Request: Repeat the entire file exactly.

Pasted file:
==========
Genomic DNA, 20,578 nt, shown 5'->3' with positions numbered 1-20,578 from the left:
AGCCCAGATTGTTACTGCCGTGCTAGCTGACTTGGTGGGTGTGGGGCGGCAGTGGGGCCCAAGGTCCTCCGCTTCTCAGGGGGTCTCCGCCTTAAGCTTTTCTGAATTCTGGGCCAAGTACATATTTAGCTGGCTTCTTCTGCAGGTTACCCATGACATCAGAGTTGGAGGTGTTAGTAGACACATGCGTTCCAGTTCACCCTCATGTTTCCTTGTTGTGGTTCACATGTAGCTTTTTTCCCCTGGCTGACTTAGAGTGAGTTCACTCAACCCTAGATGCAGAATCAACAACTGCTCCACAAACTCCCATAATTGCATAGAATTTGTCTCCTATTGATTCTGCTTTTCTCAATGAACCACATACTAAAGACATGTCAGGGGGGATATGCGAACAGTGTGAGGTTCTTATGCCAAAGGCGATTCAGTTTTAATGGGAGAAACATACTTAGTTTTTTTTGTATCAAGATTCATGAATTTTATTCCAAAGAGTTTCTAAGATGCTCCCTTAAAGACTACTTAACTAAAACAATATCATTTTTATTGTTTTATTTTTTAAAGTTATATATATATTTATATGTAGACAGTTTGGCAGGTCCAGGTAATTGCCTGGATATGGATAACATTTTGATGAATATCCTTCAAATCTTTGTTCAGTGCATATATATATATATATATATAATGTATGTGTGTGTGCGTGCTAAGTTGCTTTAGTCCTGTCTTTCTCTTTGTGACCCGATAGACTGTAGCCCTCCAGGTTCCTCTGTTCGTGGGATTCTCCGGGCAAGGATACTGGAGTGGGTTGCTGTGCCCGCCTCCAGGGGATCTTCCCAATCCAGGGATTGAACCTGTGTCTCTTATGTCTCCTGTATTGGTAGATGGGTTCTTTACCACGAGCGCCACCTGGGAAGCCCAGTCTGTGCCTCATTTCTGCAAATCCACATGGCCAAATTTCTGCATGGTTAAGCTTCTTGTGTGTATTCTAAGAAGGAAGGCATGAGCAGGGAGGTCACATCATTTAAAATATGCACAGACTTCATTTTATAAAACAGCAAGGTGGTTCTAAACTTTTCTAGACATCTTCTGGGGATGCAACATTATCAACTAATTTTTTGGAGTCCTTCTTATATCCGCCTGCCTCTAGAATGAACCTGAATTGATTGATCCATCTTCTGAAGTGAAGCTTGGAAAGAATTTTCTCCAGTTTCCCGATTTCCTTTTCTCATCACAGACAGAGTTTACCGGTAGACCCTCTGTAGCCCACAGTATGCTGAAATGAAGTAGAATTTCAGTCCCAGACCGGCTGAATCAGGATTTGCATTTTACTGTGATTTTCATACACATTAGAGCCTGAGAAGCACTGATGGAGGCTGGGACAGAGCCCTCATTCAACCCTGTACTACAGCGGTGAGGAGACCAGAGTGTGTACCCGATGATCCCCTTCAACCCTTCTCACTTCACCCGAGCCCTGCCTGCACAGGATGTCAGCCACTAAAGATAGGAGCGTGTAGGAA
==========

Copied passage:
Genomic DNA, 20,578 nt, shown 5'->3' with positions numbered 1-20,578 from the left:
AGCCCAGATTGTTACTGCCGTGCTAGCTGACTTGGTGGGTGTGGGGCGGCAGTGGGGCCCAAGGTCCTCCGCTTCTCAGGGGGTCTCCGCCTTAAGCTTTTCTGAATTCTGGGCCAAGTACATATTTAGCTGGCTTCTTCTGCAGGTTACCCATGACATCAGAGTTGGAGGTGTTAGTAGACACATGCGTTCCAGTTCACCCTCATGTTTCCTTGTTGTGGTTCACATGTAGCTTTTTTCCCCTGGCTGACTTAGAGTGAGTTCACTCAACCCTAGATGCAGAATCAACAACTGCTCCACAAACTCCCATAATTGCATAGAATTTGTCTCCTATTGATTCTGCTTTTCTCAATGAACCACATACTAAAGACATGTCAGGGGGGATATGCGAACAGTGTGAGGTTCTTATGCCAAAGGCGATTCAGTTTTAATGGGAGAAACATACTTAGTTTTTTTTGTATCAAGATTCATGAATTTTATTCCAAAGAGTTTCTAAGATGCTCCCTTAAAGACTACTTAACTAAAACAATATCATTTTTATTGTTTTATTTTTTAAAGTTATATATATATTTATATGTAGACAGTTTGGCAGGTCCAGGTAATTGCCTGGATATGGATAACATTTTGATGAATATCCTTCAAATCTTTGTTCAGTGCATATATATATATATATATATAATGTATGTGTGTGTGCGTGCTAAGTTGCTTTAGTCCTGTCTTTCTCTTTGTGACCCGATAGACTGTAGCCCTCCAGGTTCCTCTGTTCGTGGGATTCTCCGGGCAAGGATACTGGAGTGGGTTGCTGTGCCCGCCTCCAGGGGATCTTCCCAATCCAGGGATTGAACCTGTGTCTCTTATGTCTCCTGTATTGGTAGATGGGTTCTTTACCACGAGCGCCACCTGGGAAGCCCAGTCTGTGCCTCATTTCTGCAAATCCACATGGCCAAATTTCTGCATGGTTAAGCTTCTTGTGTGTATTCTAAGAAGGAAGGCATGAGCAGGGAGGTCACATCATTTAAAATATGCACAGACTTCATTTTATAAAACAGCAAGGTGGTTCTAAACTTTTCTAGACATCTTCTGGGGATGCAACATTATCAACTAATTTTTTGGAGTCCTTCTTATATCCGCCTGCCTCTAGAATGAACCTGAATTGATTGATCCATCTTCTGAAGTGAAGCTTGGAAAGAATTTTCTCCAGTTTCCCGATTTCCTTTTCTCATCACAGACAGAGTTTACCGGTAGACCCTCTGTAGCCCACAGTATGCTGAAATGAAGTAGAATTTCAGTCCCAGACCGGCTGAATCAGGATTTGCATTTTACTGTGATTTTCATACACATTAGAGCCTGAGAAGCACTGATGGAGGCTGGGACAGAGCCCTCATTCAACCCTGTACTACAGCGGTGAGGAGACCAGAGTGTGTACCCGATGATCCCCTTCAACCCTTCTCACTTCACCCGAGCCCTGCCTGCACAGGATGTCAGCCACTAAAGATAGGAGCGTGTAGGAA